3.1.2 QURE PROPOSED STANDARD: As defined by the client or as required by law

3.2 Cannabinoid Profile

3.2.1 The Cannabinoid Profile is a sensitive and detailed test that identifies and quantifies cannabinoids in the plant or the product. It shows each of the cannabinoids as a percentage per mass of tested plant or product.

3.2.2 More than 120 different cannabinoids have been identified. The more well-known cannabinoids include: CBC, CBD, CBG, CBN, Δ8-THC, Δ9-THC and THCV.

3.2.3 QURE PROPOSED STANDARD: As defined by the client or as required by law

3.3 Foreign Material

3.3.1 Foreign matter can be hazardous or non-hazardous. Hazardous material includes foreign vegetable matter with allergenic or toxic properties; glass; metal; stones; or physical contaminants such as insects, fecal matter, feathers, soil, hair.

3.3.2 It is important to ensure that there are no foreign contaminants, particularly in plants that are to be used for medicinal purposes.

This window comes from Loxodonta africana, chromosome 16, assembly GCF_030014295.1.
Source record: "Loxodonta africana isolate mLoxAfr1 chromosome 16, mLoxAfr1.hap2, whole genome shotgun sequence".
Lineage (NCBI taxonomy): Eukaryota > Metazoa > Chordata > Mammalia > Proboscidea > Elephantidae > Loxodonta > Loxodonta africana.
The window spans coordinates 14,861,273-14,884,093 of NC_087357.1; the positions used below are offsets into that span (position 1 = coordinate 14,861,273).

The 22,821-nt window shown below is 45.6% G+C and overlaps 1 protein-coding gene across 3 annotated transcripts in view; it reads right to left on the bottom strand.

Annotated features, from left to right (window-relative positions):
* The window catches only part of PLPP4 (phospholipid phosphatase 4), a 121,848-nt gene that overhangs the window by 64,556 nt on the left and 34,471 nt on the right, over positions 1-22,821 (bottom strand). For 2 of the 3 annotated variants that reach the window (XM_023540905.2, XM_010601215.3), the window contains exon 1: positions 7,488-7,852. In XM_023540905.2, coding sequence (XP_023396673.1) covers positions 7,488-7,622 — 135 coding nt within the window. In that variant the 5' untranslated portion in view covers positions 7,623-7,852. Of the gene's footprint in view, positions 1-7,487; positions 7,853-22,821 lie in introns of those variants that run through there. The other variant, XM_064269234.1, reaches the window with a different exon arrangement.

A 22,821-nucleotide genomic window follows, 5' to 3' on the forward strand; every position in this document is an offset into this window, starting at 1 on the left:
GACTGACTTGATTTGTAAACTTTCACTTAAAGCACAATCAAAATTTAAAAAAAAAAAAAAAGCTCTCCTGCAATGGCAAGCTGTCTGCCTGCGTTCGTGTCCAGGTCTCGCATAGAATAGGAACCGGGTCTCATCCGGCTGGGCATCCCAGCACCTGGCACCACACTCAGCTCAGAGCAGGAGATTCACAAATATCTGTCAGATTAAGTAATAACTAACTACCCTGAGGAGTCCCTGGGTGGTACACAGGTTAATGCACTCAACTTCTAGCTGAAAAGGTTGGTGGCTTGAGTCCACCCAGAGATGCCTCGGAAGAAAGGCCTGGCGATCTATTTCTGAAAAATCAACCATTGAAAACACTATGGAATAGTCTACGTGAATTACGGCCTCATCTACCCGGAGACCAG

3.3.3 TEST: Visual inspection by the grower or producer themselves.

3.3.4 QURE PROPOSED STANDARD: < 2% by weight of dried plant material (in line with USP and WHO for herbal medicines)

3.4 Heavy Metals

3.4.1 Metals that have a high density or atomic weight are called 'heavy' metals. These include Arsenic (As),
Cadmium (Cd), Lead (Pb) and Mercury (Hg).

3.4.2 The high degree of toxicity of these metals makes them significant with respect to human and animal health.

3.4.3 Depending on your location and the history of the soil, these metals may be present to varying degrees.

3.4.4 Cannabis and hemp roots will suck up and retain these harmful metals as well as other chemical contaminants, such as mining and industrial wastes, vehicle emissions, lead-acid batteries, fertilisers, paints and treated woods. (Hemp has been used successfully to decontaminate heavy metal polluted soils).

3.4.5 QURE PROPOSED STANDARDS:

Heavy Metals 
Arsenic (As)< 2 ppm (in line with Chinese limits)
Cadmium (Cd)< 0.3 ppm (in line with WHO)